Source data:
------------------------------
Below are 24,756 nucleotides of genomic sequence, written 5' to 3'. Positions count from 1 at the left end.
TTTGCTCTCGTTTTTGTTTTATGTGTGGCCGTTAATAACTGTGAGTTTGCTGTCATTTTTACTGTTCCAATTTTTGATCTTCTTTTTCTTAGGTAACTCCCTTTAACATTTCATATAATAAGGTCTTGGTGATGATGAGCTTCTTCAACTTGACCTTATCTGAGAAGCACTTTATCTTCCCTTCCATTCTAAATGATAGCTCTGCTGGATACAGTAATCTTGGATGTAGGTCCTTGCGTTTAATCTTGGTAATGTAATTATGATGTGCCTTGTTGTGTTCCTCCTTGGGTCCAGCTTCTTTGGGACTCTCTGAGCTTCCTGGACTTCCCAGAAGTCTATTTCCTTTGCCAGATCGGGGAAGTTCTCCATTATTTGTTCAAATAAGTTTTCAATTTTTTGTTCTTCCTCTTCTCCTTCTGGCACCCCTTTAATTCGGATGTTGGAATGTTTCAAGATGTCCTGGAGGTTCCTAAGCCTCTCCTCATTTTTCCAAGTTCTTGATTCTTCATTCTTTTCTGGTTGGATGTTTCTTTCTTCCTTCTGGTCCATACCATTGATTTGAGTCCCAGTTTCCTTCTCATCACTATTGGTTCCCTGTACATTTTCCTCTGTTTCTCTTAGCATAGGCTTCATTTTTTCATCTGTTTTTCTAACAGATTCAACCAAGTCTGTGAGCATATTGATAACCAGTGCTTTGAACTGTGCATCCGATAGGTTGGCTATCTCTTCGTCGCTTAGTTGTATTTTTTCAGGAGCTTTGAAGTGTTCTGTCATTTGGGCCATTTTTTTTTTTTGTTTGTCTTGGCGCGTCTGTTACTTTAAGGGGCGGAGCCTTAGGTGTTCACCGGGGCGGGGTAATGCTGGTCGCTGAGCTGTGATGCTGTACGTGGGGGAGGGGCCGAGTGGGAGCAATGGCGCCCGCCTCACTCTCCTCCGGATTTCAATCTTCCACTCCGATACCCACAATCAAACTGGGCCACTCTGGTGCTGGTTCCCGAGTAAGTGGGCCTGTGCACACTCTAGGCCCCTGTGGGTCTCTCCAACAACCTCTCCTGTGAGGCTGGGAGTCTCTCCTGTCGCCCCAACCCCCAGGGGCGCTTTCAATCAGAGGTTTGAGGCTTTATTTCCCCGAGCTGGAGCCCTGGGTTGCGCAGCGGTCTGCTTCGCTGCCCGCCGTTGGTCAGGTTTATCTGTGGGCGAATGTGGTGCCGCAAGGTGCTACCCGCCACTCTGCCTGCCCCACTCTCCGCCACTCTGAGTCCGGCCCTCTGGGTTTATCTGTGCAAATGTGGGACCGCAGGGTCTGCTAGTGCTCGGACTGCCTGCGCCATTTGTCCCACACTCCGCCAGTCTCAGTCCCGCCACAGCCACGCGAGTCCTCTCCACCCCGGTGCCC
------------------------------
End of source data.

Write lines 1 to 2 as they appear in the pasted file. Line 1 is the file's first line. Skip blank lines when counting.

Below are 24,756 nucleotides of genomic sequence, written 5' to 3'. Positions count from 1 at the left end.
TTTGCTCTCGTTTTTGTTTTATGTGTGGCCGTTAATAACTGTGAGTTTGCTGTCATTTTTACTGTTCCAATTTTTGATCTTCTTTTTCTTAGGTAACTCCCTTTAACATTTCATATAATAAGGTCTTGGTGATGATGAGCTTCTTCAACTTGACCTTATCTGAGAAGCACTTTATCTTCCCTTCCATTCTAAATGATAGCTCTGCTGGATACAGTAATCTTGGATGTAGGTCCTTGCGTTTAATCTTGGTAATGTAATTATGATGTGCCTTGTTGTGTTCCTCCTTGGGTCCAGCTTCTTTGGGACTCTCTGAGCTTCCTGGACTTCCCAGAAGTCTATTTCCTTTGCCAGATCGGGGAAGTTCTCCATTATTTGTTCAAATAAGTTTTCAATTTTTTGTTCTTCCTCTTCTCCTTCTGGCACCCCTTTAATTCGGATGTTGGAATGTTTCAAGATGTCCTGGAGGTTCCTAAGCCTCTCCTCATTTTTCCAAGTTCTTGATTCTTCATTCTTTTCTGGTTGGATGTTTCTTTCTTCCTTCTGGTCCATACCATTGATTTGAGTCCCAGTTTCCTTCTCATCACTATTGGTTCCCTGTACATTTTCCTCTGTTTCTCTTAGCATAGGCTTCATTTTTTCATCTGTTTTTCTAACAGATTCAACCAAGTCTGTGAGCATATTGATAACCAGTGCTTTGAACTGTGCATCCGATAGGTTGGCTATCTCTTCGTCGCTTAGTTGTATTTTTTCAGGAGCTTTGAAGTGTTCTGTCATTTGGGCCATTTTTTTTTTTTGTTTGTCTTGGCGCGTCTGTTACTTTAAGGGGCGGAGCCTTAGGTGTTCACCGGGGCGGGGTAATGCTGGTCGCTGAGCTGTGATGCTGTACGTGGGGGAGGGGCCGAGTGGGAGCAATGGCGCCCGCCTCACTCTCCTCCGGATTTCAATCTTCCACTCCGATACCCACAATCAAACTGGGCCACTCTGGTGCTGGTTCCCGAGTAAGTGGGCCTGTGCACACTCTAGGCCCCTGTGGGTCTCTCCAACAACCTCTCCTGTGAGGCTGGGAGTCTCTCCTGTCGCCCCAACCCCCAGGGGCGCTTTCAATCAGAGGTTTGAGGCTTTATTTCCCCGAGCTGGAGCCCTGGGTTGCGCAGCGGTCTGCTTCGCTGCCCGCCGTTGGTCAGGTTTATCTGTGGGCGAATGTGGTGCCGCAAGGTGCTACCCGCCACTCTGCCTGCCCCACTCTCCGCCACTCTGAGTCCGGCCCTCTGGGTTTATCTGTGCAAATGTGGGACCGCAGGGTCTGCTAGTGCTCGGACTGCCTGCGCCATTTGTCCCACACTCCGCCAGTCTCAGTCCCGCCACAGCCACGCGAGTCCTCTCCACCCCGGTGCCC